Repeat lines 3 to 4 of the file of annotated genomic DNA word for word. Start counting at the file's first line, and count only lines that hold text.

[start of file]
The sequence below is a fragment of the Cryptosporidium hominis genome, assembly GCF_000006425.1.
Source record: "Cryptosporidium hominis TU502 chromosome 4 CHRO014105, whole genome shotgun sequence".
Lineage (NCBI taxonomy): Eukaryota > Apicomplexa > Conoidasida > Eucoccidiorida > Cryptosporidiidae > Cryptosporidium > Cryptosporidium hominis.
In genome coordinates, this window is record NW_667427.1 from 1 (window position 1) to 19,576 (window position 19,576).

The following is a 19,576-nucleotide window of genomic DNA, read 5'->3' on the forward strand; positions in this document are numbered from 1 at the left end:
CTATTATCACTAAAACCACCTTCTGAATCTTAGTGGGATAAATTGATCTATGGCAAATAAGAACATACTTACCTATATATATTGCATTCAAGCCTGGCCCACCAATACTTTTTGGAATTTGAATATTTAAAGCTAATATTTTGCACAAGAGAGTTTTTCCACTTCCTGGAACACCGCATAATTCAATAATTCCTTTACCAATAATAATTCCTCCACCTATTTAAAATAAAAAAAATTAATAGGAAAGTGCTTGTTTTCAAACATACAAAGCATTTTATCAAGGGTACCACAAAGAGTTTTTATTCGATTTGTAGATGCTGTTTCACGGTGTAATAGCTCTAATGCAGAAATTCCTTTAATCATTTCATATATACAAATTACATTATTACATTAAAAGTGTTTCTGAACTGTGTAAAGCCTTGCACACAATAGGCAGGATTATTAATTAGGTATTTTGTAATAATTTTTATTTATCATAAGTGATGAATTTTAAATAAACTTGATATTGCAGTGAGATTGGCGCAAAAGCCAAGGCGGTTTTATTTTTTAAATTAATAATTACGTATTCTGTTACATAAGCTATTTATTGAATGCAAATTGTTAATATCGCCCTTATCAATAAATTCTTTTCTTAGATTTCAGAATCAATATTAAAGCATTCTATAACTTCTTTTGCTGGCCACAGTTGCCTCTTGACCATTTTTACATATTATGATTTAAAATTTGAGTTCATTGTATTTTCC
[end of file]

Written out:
Lineage (NCBI taxonomy): Eukaryota > Apicomplexa > Conoidasida > Eucoccidiorida > Cryptosporidiidae > Cryptosporidium > Cryptosporidium hominis.
In genome coordinates, this window is record NW_667427.1 from 1 (window position 1) to 19,576 (window position 19,576).